The Trinity University Alumni Association Board (TUAAB) plays an active role in strengthening bonds within the University community. Comprised of 36 individuals, this all-volunteer board of directors seeks to increase alumni interaction and support while strengthening the relevance and voice of Trinity's alumni within the broader Tiger family.
To get to know the board directors a little better, we recently sat down with TUAAB President Michelle Collette ’06 and asked her to share her perspective and story:
What drew you to Trinity as a prospective student?
The day I stepped foot onto the Trinity campus, my heart skipped a beat. Something about the beauty of the red brick buildings and green grass against the bright blue San Antonio sky made the campus feel like home. Trinity had a strong reputation within my high school, and once I saw the campus and met the staff, faculty, and students, I knew it was where I needed to be.
As an Alumni Association Board member, you regularly volunteer your time for the betterment of all Tiger alumni. What motivated you to give back to your alma mater in this way?
As a Trinity student, I felt like I was part of a family. People like Sheryl Tynes, Ph.D., Carey Latimore, Ph.D., and Wanda Olsen in Residential Life made a special effort to not only get to know me but also challenged me to grow. Once I graduated and moved off campus, I felt like a part of my heart was missing. Eventually, one of my Trinity friends invited me to attend a meeting for the San Antonio Alumni Club and I immediately felt like I was home again! I feel so much gratitude in my heart for the opportunities and connections—past and present—from my involvement in Trinity, so I continue to volunteer to help build community and offer life-changing experiences for the Tigers of today and our future.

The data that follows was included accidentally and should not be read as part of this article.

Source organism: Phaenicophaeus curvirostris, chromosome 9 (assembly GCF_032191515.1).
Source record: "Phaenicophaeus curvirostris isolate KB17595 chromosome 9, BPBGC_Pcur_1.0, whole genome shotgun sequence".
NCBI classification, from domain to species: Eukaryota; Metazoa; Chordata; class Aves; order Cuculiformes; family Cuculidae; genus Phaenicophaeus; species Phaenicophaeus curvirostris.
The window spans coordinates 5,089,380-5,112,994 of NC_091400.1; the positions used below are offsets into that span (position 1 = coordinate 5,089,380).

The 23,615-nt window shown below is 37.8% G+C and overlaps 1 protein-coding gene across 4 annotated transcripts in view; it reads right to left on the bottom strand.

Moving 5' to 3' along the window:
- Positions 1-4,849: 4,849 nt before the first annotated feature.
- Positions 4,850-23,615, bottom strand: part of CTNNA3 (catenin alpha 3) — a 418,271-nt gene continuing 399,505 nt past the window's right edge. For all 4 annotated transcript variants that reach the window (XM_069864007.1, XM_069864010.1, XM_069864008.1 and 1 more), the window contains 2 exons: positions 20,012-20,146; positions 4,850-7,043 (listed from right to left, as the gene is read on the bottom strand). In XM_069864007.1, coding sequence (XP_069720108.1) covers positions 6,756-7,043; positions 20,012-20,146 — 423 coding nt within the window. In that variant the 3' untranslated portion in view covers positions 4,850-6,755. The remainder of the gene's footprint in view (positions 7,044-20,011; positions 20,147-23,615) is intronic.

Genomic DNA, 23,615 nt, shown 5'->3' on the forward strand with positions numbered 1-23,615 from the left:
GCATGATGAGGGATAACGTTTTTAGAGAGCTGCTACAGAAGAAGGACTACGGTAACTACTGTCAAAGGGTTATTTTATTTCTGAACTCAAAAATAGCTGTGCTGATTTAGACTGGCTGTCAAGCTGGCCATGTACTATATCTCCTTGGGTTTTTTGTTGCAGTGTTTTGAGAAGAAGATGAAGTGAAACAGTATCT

What did you major in, and does/did your major directly relate to your professional career?
I majored in history because I loved to learn about the past. Today, I am the head of foodservice for a plant-based protein business called the LiveKindly Collective—so although my major does not directly relate to my line of work, the skills I acquired through my Trinity education continue to help me propel forward in my career. My love for culture and history only grew while I was at Trinity and I know that the foundational skills of communication, love for learning, and critical thinking will stay with me ongoing.
What is the most unique or impactful thing that has happened to you since graduation?
Because she volunteered to serve on the Board of Visitors, I was able to connect with fellow alumna Denny Marie Post ’78. Denny has had a wildly successful career in the same industry as myself, and after I reached out to her, she immediately offered guidance to help me navigate my own career. She has since challenged me, connected me to others, and been a mentor who has deeply shaped my career and my life.
What four words would your friends use to best describe you?
Happy, tenacious, warrior, assertive
What was/is your favorite way to pass time during the pandemic lock-downs or quarantine(s)?
During the initial stages of the pandemic, I had the opportunity to stay home—whereas I normally travel for work— which allowed me to spend more time with my two kids. I became a teacher, a playmate, a chef, and so much more. I had the opportunity to learn and get to know my kids in a way I wouldn't have had otherwise. Life slowed down and I was able to enjoy what life is truly all about: love for your family.
What advice would you share with your college self? What would you share with a current student today?
Slow down: In order to maximize my financial aid package, I graduated in three years. If I could offer any advice, it would be to take time to enjoy your experience. Include some "white space" in your daily calendar to reflect, enjoy something that brings you joy each day, and just take time to feel a sense of gratitude.